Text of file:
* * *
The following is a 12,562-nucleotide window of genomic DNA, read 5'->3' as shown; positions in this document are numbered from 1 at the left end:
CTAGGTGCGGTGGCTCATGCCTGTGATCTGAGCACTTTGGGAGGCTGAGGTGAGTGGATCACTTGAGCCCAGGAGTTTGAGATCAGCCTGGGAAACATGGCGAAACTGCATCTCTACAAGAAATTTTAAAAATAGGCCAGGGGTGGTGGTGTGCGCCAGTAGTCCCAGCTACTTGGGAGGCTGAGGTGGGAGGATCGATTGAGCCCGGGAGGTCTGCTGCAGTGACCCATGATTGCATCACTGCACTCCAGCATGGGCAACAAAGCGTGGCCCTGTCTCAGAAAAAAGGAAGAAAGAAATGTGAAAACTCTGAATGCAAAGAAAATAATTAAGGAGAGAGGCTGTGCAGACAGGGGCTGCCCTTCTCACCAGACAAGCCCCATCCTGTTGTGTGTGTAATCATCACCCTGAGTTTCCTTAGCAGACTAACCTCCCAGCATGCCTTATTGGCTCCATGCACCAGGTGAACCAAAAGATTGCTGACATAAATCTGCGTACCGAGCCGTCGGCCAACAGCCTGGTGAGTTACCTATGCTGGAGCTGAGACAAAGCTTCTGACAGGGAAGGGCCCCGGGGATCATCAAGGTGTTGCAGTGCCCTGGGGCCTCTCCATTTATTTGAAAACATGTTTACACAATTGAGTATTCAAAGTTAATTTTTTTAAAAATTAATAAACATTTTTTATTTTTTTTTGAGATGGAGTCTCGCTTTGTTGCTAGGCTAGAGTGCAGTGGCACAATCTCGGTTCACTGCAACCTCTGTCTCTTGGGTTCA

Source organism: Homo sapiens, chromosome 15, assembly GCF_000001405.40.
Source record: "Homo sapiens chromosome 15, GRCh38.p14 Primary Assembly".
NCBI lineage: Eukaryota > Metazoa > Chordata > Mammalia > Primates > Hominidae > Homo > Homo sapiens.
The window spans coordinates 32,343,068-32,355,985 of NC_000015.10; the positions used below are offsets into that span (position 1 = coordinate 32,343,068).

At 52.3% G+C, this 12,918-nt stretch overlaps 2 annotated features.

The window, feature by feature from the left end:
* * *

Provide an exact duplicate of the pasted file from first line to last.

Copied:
The following is a 12,562-nucleotide window of genomic DNA, read 5'->3' as shown; positions in this document are numbered from 1 at the left end:
CTAGGTGCGGTGGCTCATGCCTGTGATCTGAGCACTTTGGGAGGCTGAGGTGAGTGGATCACTTGAGCCCAGGAGTTTGAGATCAGCCTGGGAAACATGGCGAAACTGCATCTCTACAAGAAATTTTAAAAATAGGCCAGGGGTGGTGGTGTGCGCCAGTAGTCCCAGCTACTTGGGAGGCTGAGGTGGGAGGATCGATTGAGCCCGGGAGGTCTGCTGCAGTGACCCATGATTGCATCACTGCACTCCAGCATGGGCAACAAAGCGTGGCCCTGTCTCAGAAAAAAGGAAGAAAGAAATGTGAAAACTCTGAATGCAAAGAAAATAATTAAGGAGAGAGGCTGTGCAGACAGGGGCTGCCCTTCTCACCAGACAAGCCCCATCCTGTTGTGTGTGTAATCATCACCCTGAGTTTCCTTAGCAGACTAACCTCCCAGCATGCCTTATTGGCTCCATGCACCAGGTGAACCAAAAGATTGCTGACATAAATCTGCGTACCGAGCCGTCGGCCAACAGCCTGGTGAGTTACCTATGCTGGAGCTGAGACAAAGCTTCTGACAGGGAAGGGCCCCGGGGATCATCAAGGTGTTGCAGTGCCCTGGGGCCTCTCCATTTATTTGAAAACATGTTTACACAATTGAGTATTCAAAGTTAATTTTTTTAAAAATTAATAAACATTTTTTATTTTTTTTTGAGATGGAGTCTCGCTTTGTTGCTAGGCTAGAGTGCAGTGGCACAATCTCGGTTCACTGCAACCTCTGTCTCTTGGGTTCA

Source organism: Homo sapiens, chromosome 15, assembly GCF_000001405.40.
Source record: "Homo sapiens chromosome 15, GRCh38.p14 Primary Assembly".
NCBI lineage: Eukaryota > Metazoa > Chordata > Mammalia > Primates > Hominidae > Homo > Homo sapiens.
The window spans coordinates 32,343,068-32,355,985 of NC_000015.10; the positions used below are offsets into that span (position 1 = coordinate 32,343,068).

At 52.3% G+C, this 12,918-nt stretch overlaps 2 annotated features.

The window, feature by feature from the left end: